Pacific Standard: America’s Increasingly Tribal Electorate
A political scientist explains the disconnect between our moderate policy views and our intense hatred for the other side.
As another bitterly fought, closely contested presidential campaign comes to an end, the American electorate appears hopelessly conflicted. Even as we plead for compromise and bipartisanship in Washington, we increasingly split into two mutually antagonistic camps.
This apparent contradiction has led puzzled academics to different conclusions: Some insist the public is becoming strongly polarized, while others believe the phenomenon is largely limited to the political and media elite. Political scientist Lilliana Mason’s analysis is more subtle, and more disturbing.
Her research suggests that, in terms of our attitudes towards issues, we are no more polarized than we were decades ago. But our emotions, and the behaviors they drive, have largely uncoupled from our actual analysis of the issues.
Essentially, the Stony Brook University scholar argues, our identities have become increasingly intertwined with our political affiliation. As a result, we feel ever more certain that our party is right and the other is wrong—even in cases where their positions aren’t far apart.
Our attitude towards the opposing party has become, basically, tribal: We detest them simply because they’re the other side.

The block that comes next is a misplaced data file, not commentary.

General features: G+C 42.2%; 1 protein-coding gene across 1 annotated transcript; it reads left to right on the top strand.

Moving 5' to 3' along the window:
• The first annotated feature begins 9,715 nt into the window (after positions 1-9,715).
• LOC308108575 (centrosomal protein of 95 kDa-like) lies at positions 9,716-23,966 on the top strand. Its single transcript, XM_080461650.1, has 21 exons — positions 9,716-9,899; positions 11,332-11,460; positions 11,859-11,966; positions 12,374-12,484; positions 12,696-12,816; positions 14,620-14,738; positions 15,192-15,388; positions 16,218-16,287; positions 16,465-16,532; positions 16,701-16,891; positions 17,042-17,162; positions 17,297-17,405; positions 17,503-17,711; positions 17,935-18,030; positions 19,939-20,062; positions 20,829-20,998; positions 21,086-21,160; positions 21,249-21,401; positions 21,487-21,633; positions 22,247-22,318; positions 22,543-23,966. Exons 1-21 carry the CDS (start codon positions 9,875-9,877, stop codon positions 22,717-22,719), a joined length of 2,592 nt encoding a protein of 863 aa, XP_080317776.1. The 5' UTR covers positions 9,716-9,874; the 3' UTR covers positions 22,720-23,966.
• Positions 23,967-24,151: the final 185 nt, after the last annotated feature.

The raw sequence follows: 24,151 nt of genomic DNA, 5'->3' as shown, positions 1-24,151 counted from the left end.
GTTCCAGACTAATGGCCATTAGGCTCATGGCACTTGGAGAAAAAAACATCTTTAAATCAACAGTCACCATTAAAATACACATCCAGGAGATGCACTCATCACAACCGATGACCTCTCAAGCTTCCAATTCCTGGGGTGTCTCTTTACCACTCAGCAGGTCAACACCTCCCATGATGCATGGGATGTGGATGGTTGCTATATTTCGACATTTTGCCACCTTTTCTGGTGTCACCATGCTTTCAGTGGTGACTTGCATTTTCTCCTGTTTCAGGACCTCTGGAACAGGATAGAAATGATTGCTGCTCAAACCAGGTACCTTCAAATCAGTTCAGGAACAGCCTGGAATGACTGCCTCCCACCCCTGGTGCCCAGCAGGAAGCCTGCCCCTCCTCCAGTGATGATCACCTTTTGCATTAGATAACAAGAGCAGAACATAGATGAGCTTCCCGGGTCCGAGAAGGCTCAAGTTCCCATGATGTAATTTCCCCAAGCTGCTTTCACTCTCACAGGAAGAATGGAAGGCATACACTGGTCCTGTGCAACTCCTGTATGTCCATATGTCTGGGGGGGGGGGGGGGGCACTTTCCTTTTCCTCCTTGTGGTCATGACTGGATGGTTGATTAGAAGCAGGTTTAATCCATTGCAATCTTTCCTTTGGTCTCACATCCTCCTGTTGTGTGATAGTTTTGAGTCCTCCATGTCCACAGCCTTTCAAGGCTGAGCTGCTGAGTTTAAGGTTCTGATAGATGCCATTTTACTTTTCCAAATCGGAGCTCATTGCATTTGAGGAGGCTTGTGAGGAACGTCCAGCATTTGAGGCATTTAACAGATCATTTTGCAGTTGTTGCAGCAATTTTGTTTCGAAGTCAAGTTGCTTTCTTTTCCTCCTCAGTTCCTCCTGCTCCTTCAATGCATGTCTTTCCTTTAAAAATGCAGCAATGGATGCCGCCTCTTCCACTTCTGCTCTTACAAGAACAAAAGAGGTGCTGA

“The American public can hold remarkably moderate and constant issue positions, while nonetheless becoming progressively more biased, active and angry when it comes to politics,” she argues. “Even as we agree on most issues, we are becoming increasingly uncivil in our approach to politics.” ...
... Mason discovered that what she calls “behavioral polarization”—anger at the other side, activism for one’s own side, and a tendency to look at political arguments through a biased lens—is driven much more strongly by that sense of team spirit, as opposed to one’s views on public policy.
“Ideological identity doesn’t necessarily reflect your position on the issues,” she said. “It means you feel like a liberal or a conservative. ...
... And the notion of defending “your people” is an emotional impulse that can be traced back to our distant evolutionary past. ...
She is not optimistic about the future.
... At least potentially, such people [non-aligned voters] are “more clear-minded in their assessment of what the parties are doing, and less blinded by the bias that partisans have,” she said. But on the other hand, they also tend to be less informed about the issues, and most are disengaged from the political process.
That leaves the rest of us: People who feel kinship with our own side, distrust toward the other side, and wariness regarding compromise. Mason sees no obvious way out of this distressing dynamic.
If her analysis is accurate, the only way to reduce the anger and bias would be “to reduce the strength or alignment of political identities.” In other words, a hugely impactful issue would have to come along—something that forces us to question our emotional connection to our respective parties. ...I found this article both fascinating and depressing. What makes it deeply troubling to me is how different faith communities have aligned themselves according to political affiliation. As a consquence the church in our culture has severly compromised its ability to speak meaningfully to the issues that confront us. Near term, I share the author's lake of optimism.